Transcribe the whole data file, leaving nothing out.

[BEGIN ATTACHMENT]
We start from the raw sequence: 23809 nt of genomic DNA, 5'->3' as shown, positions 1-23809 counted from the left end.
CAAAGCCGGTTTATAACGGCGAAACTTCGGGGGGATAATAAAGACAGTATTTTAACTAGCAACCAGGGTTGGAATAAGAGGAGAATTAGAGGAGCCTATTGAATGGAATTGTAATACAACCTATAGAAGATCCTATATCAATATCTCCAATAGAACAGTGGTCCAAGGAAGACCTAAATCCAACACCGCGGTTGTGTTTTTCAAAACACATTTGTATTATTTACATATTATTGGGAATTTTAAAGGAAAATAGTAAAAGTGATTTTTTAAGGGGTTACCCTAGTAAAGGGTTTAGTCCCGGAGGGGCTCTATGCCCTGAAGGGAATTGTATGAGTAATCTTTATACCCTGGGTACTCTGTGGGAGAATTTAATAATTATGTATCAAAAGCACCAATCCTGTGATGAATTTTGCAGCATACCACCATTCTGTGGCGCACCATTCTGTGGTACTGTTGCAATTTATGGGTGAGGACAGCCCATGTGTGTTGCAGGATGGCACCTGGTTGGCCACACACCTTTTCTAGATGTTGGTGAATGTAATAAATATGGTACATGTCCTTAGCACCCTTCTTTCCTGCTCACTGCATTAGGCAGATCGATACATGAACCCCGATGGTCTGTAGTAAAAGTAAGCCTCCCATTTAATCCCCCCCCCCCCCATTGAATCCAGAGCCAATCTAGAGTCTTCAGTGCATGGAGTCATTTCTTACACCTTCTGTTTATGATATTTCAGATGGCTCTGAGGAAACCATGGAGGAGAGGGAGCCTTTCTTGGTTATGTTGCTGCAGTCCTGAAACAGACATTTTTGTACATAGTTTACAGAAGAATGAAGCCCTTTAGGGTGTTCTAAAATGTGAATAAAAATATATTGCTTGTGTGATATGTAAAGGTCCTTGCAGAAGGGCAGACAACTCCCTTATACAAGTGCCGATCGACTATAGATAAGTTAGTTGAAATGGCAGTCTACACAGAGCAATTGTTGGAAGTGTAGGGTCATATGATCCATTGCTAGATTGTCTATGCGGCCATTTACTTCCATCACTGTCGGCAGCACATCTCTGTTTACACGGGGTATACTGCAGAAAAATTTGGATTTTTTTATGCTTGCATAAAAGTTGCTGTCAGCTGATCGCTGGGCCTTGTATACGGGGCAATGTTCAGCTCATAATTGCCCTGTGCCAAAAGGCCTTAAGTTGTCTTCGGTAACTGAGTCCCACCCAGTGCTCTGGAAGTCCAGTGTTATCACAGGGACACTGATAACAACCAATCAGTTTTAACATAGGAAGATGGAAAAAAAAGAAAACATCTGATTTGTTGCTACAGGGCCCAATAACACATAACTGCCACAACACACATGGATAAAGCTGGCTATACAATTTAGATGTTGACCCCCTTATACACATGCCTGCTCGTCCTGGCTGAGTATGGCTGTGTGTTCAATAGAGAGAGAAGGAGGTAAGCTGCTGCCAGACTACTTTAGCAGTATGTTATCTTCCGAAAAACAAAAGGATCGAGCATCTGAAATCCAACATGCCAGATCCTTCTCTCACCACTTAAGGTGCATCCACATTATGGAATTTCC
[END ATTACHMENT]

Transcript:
We start from the raw sequence: 23809 nt of genomic DNA, 5'->3' as shown, positions 1-23809 counted from the left end.
CAAAGCCGGTTTATAACGGCGAAACTTCGGGGGGATAATAAAGACAGTATTTTAACTAGCAACCAGGGTTGGAATAAGAGGAGAATTAGAGGAGCCTATTGAATGGAATTGTAATACAACCTATAGAAGATCCTATATCAATATCTCCAATAGAACAGTGGTCCAAGGAAGACCTAAATCCAACACCGCGGTTGTGTTTTTCAAAACACATTTGTATTATTTACATATTATTGGGAATTTTAAAGGAAAATAGTAAAAGTGATTTTTTAAGGGGTTACCCTAGTAAAGGGTTTAGTCCCGGAGGGGCTCTATGCCCTGAAGGGAATTGTATGAGTAATCTTTATACCCTGGGTACTCTGTGGGAGAATTTAATAATTATGTATCAAAAGCACCAATCCTGTGATGAATTTTGCAGCATACCACCATTCTGTGGCGCACCATTCTGTGGTACTGTTGCAATTTATGGGTGAGGACAGCCCATGTGTGTTGCAGGATGGCACCTGGTTGGCCACACACCTTTTCTAGATGTTGGTGAATGTAATAAATATGGTACATGTCCTTAGCACCCTTCTTTCCTGCTCACTGCATTAGGCAGATCGATACATGAACCCCGATGGTCTGTAGTAAAAGTAAGCCTCCCATTTAATCCCCCCCCCCCCCATTGAATCCAGAGCCAATCTAGAGTCTTCAGTGCATGGAGTCATTTCTTACACCTTCTGTTTATGATATTTCAGATGGCTCTGAGGAAACCATGGAGGAGAGGGAGCCTTTCTTGGTTATGTTGCTGCAGTCCTGAAACAGACATTTTTGTACATAGTTTACAGAAGAATGAAGCCCTTTAGGGTGTTCTAAAATGTGAATAAAAATATATTGCTTGTGTGATATGTAAAGGTCCTTGCAGAAGGGCAGACAACTCCCTTATACAAGTGCCGATCGACTATAGATAAGTTAGTTGAAATGGCAGTCTACACAGAGCAATTGTTGGAAGTGTAGGGTCATATGATCCATTGCTAGATTGTCTATGCGGCCATTTACTTCCATCACTGTCGGCAGCACATCTCTGTTTACACGGGGTATACTGCAGAAAAATTTGGATTTTTTTATGCTTGCATAAAAGTTGCTGTCAGCTGATCGCTGGGCCTTGTATACGGGGCAATGTTCAGCTCATAATTGCCCTGTGCCAAAAGGCCTTAAGTTGTCTTCGGTAACTGAGTCCCACCCAGTGCTCTGGAAGTCCAGTGTTATCACAGGGACACTGATAACAACCAATCAGTTTTAACATAGGAAGATGGAAAAAAAAGAAAACATCTGATTTGTTGCTACAGGGCCCAATAACACATAACTGCCACAACACACATGGATAAAGCTGGCTATACAATTTAGATGTTGACCCCCTTATACACATGCCTGCTCGTCCTGGCTGAGTATGGCTGTGTGTTCAATAGAGAGAGAAGGAGGTAAGCTGCTGCCAGACTACTTTAGCAGTATGTTATCTTCCGAAAAACAAAAGGATCGAGCATCTGAAATCCAACATGCCAGATCCTTCTCTCACCACTTAAGGTGCATCCACATTATGGAATTTCC